General election: Tory safe seats under threat from pandemic population shift

Starmer responds to question about Labour victory prospect

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Britain underwent a huge change during lockdown when many people swapped city living for quieter areas. Data from real estate agencies shows that over the last two years, homebuyers who were working from home started looking away from urban centres and moving towards the countryside.

This population change will be on the mind of Tory Party chiefs who fear their large majorities could be at risk, according to Dr Thomas Caygill, a Lecturer at Nottingham Trent University.

He told Express.co.uk: “The demographic shifts will be on the minds of campaigners in CCHQ, even if it is not an immediate threat.

“I think it is unlikely that the demographic shifts since the pandemic will be significant enough to influence the result at the next general election.

“These shifts in demographics tend to take place over a longer term and it’s a steady decline in the safeness of seats rather than a complete blow out.”

In June, a by-election in Devon swung to the Lib Dems for the first time since the seat was created.

In the Tiverton and Honiton by-election, which has been a Tory safe seat traditionally, a 24,000 majority was overturned to turn the constituency yellow.

Richard Foord, the Lib Dem MP for the area, said the people of Tiverton and Honiton “spoke for Britain” in his victory speech, an attack against the Tories and Prime Minister Boris Johnson.

But age demographics in the area are changing, and that may have played a role in the result.

The number of people aged 30 to 34 in Mid Devon rose by 21 percent between 2011 and 2021, according to Census data.

A similar trend was seen among people aged 25 to 29 and 35 to 39, whose numbers increased by five percent each.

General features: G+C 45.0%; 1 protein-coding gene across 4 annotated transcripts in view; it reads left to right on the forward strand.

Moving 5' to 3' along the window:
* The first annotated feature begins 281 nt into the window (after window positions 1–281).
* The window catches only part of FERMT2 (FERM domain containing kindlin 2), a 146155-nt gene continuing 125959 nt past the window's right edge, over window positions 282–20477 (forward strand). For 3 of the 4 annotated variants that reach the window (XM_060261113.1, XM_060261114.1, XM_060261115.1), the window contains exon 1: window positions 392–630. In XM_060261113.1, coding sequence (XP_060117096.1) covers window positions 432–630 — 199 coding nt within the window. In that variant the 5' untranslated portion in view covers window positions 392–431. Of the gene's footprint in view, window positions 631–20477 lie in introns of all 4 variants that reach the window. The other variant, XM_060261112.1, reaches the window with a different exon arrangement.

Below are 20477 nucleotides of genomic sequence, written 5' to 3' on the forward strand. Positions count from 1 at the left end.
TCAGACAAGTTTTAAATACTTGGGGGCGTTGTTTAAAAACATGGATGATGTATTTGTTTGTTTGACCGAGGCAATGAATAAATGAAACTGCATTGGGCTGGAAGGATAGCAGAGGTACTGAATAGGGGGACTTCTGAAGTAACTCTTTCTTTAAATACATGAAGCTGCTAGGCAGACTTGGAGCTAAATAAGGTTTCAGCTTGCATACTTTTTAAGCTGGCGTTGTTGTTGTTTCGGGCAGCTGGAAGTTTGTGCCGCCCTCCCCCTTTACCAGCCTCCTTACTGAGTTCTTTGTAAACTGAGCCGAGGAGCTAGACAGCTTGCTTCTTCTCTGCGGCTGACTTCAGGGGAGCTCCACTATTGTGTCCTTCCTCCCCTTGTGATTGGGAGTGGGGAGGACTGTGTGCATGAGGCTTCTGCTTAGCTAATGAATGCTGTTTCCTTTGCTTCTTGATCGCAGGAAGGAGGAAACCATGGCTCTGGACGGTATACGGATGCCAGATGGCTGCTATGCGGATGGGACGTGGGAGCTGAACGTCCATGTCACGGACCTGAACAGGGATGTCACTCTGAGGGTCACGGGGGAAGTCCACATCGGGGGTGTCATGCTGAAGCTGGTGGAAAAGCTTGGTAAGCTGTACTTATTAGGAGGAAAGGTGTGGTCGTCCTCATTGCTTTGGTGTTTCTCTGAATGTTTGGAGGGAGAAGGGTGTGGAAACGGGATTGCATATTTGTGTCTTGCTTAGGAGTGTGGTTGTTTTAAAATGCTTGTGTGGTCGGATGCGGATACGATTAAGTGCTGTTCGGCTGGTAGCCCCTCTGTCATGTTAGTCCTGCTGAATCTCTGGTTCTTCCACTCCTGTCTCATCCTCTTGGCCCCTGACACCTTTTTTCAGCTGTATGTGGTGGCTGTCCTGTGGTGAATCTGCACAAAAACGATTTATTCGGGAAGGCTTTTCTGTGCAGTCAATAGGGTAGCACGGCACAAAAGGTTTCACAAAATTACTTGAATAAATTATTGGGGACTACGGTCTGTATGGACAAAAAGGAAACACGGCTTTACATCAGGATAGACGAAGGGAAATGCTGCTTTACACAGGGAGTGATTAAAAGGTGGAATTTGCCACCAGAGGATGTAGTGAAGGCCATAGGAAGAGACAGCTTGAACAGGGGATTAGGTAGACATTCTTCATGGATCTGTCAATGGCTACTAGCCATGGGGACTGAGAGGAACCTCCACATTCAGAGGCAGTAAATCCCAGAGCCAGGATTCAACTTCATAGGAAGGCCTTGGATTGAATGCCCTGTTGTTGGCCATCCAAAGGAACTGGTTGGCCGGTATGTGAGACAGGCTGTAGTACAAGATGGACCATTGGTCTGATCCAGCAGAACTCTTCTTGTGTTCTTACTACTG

According to YouGov, voters in this age range are much more likely to vote for Labour or the Lib Dems, rather than the Conservatives.

This means the shift in population during the pandemic may already be starting to influence British politics – although Dr Caygill believed this is difficult to pinpoint exactly.

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He said: “We have of course seen by-elections produce dramatic results in recent months, but a decent part of those shifts were down to protest votes and dissatisfaction with the government in general rather than a wider demographic shift.

“So they might see a drop in voters, but it will be hard to untangle that from general demographic shifts and wider dissatisfaction.”

Defeat in the Tiverton and Honiton by-election was a blow for Mr Johnson, who this week announced his resignation.

The Prime Minister struggled to convince voters of his integrity after a series of scandals in the Conservative Party eroded public confidence.

Homeownership is another demographic feature influencing election results – but in favour of the Tories.

A report published by UK Parliament found that homeownership was one of the decisive factors in the 2019 general election.

It revealed that 57 percent of voters who owned their home outright voted Conservative, as did 43 percent of people with mortgages.

And 315 of the Conservatives’ 365 seats (86 percent) had home ownership levels above average.

The data is clear: changes in demographics are having an impact on UK politics already, and this will continue to evolve in the future, and could have a dramatic impact on Conservative and Labour safe seats.

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